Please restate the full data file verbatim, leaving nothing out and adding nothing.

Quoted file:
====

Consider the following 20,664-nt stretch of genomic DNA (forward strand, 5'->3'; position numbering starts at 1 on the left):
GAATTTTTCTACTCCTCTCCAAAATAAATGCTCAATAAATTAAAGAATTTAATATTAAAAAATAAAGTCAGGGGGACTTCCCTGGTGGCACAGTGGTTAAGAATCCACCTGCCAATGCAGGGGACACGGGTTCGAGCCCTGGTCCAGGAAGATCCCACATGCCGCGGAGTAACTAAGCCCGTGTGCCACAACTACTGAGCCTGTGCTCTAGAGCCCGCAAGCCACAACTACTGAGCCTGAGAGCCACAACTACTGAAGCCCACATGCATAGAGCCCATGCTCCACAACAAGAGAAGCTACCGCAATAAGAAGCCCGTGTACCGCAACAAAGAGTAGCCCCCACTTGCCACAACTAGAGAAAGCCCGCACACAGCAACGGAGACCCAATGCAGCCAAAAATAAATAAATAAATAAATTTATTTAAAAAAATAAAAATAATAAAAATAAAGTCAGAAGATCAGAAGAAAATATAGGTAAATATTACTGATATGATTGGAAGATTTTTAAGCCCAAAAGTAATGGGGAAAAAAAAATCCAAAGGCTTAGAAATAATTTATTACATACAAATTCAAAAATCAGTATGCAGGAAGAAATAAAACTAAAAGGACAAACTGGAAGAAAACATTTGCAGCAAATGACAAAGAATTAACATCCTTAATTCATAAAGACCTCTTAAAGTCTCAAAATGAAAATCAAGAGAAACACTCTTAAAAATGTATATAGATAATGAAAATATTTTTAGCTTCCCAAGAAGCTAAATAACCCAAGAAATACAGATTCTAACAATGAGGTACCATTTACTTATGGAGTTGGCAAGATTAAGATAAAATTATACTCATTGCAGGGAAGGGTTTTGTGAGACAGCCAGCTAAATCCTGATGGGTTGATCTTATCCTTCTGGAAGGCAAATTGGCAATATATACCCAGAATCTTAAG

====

Consider the following 20,664-nt stretch of genomic DNA (forward strand, 5'->3'; position numbering starts at 1 on the left):
GAATTTTTCTACTCCTCTCCAAAATAAATGCTCAATAAATTAAAGAATTTAATATTAAAAAATAAAGTCAGGGGGACTTCCCTGGTGGCACAGTGGTTAAGAATCCACCTGCCAATGCAGGGGACACGGGTTCGAGCCCTGGTCCAGGAAGATCCCACATGCCGCGGAGTAACTAAGCCCGTGTGCCACAACTACTGAGCCTGTGCTCTAGAGCCCGCAAGCCACAACTACTGAGCCTGAGAGCCACAACTACTGAAGCCCACATGCATAGAGCCCATGCTCCACAACAAGAGAAGCTACCGCAATAAGAAGCCCGTGTACCGCAACAAAGAGTAGCCCCCACTTGCCACAACTAGAGAAAGCCCGCACACAGCAACGGAGACCCAATGCAGCCAAAAATAAATAAATAAATAAATTTATTTAAAAAAATAAAAATAATAAAAATAAAGTCAGAAGATCAGAAGAAAATATAGGTAAATATTACTGATATGATTGGAAGATTTTTAAGCCCAAAAGTAATGGGGAAAAAAAAATCCAAAGGCTTAGAAATAATTTATTACATACAAATTCAAAAATCAGTATGCAGGAAGAAATAAAACTAAAAGGACAAACTGGAAGAAAACATTTGCAGCAAATGACAAAGAATTAACATCCTTAATTCATAAAGACCTCTTAAAGTCTCAAAATGAAAATCAAGAGAAACACTCTTAAAAATGTATATAGATAATGAAAATATTTTTAGCTTCCCAAGAAGCTAAATAACCCAAGAAATACAGATTCTAACAATGAGGTACCATTTACTTATGGAGTTGGCAAGATTAAGATAAAATTATACTCATTGCAGGGAAGGGTTTTGTGAGACAGCCAGCTAAATCCTGATGGGTTGATCTTATCCTTCTGGAAGGCAAATTGGCAATATATACCCAGAATCTTAAG